2. says:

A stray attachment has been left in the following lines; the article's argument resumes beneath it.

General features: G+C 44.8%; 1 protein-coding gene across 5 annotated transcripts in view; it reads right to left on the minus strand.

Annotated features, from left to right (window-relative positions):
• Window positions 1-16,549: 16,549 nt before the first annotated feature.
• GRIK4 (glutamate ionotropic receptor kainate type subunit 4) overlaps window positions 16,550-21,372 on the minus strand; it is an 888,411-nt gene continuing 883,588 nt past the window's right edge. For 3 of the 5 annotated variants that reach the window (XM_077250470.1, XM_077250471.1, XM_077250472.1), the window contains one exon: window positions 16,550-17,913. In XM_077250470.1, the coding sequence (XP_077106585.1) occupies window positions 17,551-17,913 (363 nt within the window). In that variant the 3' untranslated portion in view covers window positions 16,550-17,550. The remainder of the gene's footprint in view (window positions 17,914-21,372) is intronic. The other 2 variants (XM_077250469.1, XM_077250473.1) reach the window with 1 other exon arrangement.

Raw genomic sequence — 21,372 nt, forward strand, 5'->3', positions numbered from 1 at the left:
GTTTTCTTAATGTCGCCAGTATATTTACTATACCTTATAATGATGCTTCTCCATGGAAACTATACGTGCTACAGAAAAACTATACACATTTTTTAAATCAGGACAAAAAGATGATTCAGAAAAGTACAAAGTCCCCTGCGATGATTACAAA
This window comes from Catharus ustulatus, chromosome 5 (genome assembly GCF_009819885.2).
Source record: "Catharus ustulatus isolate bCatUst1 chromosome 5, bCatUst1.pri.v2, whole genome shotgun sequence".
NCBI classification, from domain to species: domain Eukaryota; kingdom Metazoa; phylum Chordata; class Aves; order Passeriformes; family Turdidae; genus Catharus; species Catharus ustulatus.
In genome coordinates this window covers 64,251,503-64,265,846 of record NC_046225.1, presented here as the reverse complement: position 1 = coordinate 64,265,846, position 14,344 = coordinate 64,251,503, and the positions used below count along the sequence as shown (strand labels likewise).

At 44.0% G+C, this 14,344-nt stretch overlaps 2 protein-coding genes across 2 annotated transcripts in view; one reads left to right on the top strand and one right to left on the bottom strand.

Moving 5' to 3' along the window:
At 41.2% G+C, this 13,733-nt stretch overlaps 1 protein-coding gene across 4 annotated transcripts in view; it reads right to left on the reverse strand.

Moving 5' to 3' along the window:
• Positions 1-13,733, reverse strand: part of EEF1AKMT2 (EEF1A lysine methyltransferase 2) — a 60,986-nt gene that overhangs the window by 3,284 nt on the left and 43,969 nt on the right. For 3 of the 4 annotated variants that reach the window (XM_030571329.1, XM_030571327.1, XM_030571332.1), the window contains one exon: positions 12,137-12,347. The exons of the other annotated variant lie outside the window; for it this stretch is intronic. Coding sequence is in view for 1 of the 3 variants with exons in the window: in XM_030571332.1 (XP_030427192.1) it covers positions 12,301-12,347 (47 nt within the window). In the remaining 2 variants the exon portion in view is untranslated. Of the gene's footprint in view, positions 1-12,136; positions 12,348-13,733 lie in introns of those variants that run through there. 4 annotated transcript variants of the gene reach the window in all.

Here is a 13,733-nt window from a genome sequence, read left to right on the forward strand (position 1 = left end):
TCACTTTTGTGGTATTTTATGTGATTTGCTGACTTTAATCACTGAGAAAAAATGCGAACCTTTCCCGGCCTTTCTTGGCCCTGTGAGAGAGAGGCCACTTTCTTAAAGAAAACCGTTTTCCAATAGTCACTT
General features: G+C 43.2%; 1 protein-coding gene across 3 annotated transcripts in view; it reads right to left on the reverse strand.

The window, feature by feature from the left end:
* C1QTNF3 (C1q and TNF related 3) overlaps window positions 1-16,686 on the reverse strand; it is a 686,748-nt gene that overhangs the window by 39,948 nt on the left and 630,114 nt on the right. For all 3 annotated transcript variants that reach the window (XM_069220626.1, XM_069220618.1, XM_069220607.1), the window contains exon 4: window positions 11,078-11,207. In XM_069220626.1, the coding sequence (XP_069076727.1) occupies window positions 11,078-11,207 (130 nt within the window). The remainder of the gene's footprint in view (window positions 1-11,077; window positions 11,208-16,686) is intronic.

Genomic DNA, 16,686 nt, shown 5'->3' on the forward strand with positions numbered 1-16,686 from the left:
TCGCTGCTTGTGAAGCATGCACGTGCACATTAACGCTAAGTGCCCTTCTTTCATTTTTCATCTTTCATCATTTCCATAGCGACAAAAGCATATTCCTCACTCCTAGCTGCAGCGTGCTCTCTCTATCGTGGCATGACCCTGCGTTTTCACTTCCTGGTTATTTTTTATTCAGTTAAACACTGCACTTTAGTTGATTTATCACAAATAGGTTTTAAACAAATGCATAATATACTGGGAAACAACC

An anthology of dystopian YA short stories with a focus on diversity ie most of the protagonists are not whiteAs a whole this anthology is not much like most current YA dystopian novels which are generally about naïve privileged white girls slowly coming to realize that their “the government controls everything” society actually sucks while navigating a love triangle The characters in this anthology are often aware from the get go that everything sucks and the central problem is generally not an over controlling government but a devastated environment poverty and the haves grinding the have nots beneath their feetThe result is realistic and less paper thin but also uite depressing Few of these teenagers are trying to save their world but only to scratch out a few days for themselves and their loved ones in a world which is clearly already doomed With two possible exceptions no one makes any difference at all to anyone beyond themselves or a handful of people in their immediate surroundings I say “possible” because there are two stories in which characters make an effort but the story ends before we learn whether or not they succeed in terms of the larger pictureSure it wouldn’t be realistic for teenagers to save the world singlehandedly but I don’t read science fiction for realism Also in real life people do make large changes collectively A few stories in which the protagonist is part of a larger effort to save or even improve the world would have been nice There is one story in which that's the case Tempest Bradford'sI did really like some of the stories But I would recommend reading a story or two here and there as you feel like it If you read the entire anthology from start to finish the grimdark is overwhelming“The Last Day” by Ellen Oh An alternate history of WWII set in Japan comes out extremely similar to real history so far as the main characters are concerned Maybe the point was that the things change the they stay the same Otherwise it’s a straightforward “war is bad and children suffer horribly” story all the way down to its awesomely depressing conclusion If you’re disturbed by graphic atom bomb scenes I am this might be one to skip I would not have selected this as the story to open the anthology – it’s the darkest in the whole batch and that's saying a lot“Freshee’s Frogurt” by Daniel H Wilson Oral history of robots run amuck much along the lines of World War Z A robot attacks two employees in a frozen yogurt shop and there’s a bloody battle That’s it This was an excerpt from the novel Robopocalypse which may explain how slight and unfinished it felt but on the other hand it didn’t leave me wanting On the positive side it’s only depressing in the sense that its space could have been given to a better story In fact it’s probably supposed to be funny in a hipster ironic mode I did not find it funny“Uncertainty Principle” by K Tempest Bradford A young girl notices reality shifting around her but nobody else does Over the years the President changes wars break out and are erased from time and her best friend vanishes as if she had never existed This extremely intense and existentially horrifying set up turns into a standard action based science fiction story about halfway through The whole thing is well written but I liked the first half much It probably needed to be longer to give the second half the same emotional weight as the first This one is bittersweet than depressing“Pattern Recognition” by Ken Liu Kids in an orphanage are told that they’ve been rescued from a hellish world outside and are made to play video games all day Very good prose; plausible but predictable story There’s a really jarring confusing transition right before the climax possibly exacerbated by the poor formatting of the version I read an e book via Netgalley Moderately depressing“Gods of Dimming Light” by Greg van Eekhout Alone among the stories this is fantasy not science fiction and so reads oddly than it probably would have in a fantasy geared anthology In a doomed and dying world a boy of Indonesian descent finds a connection to the other side of his heritage – his descent from Odin The ancient Norse theme of the brave fight against inevitable doom meshes powerfully with the modern apocalyptic settingThis was one of my favorites mostly because of the ending view spoilerThe kid turns his back on the good fight as the Valkyrie explains it to him fighting gloriously in a war his side is doomed to lose He goes back to his family to eke out his money to feed them and keep the lights on until the last darkness descends – different details but still a heroic battle against inevitable doom a uiet little Ragnarok hide spoiler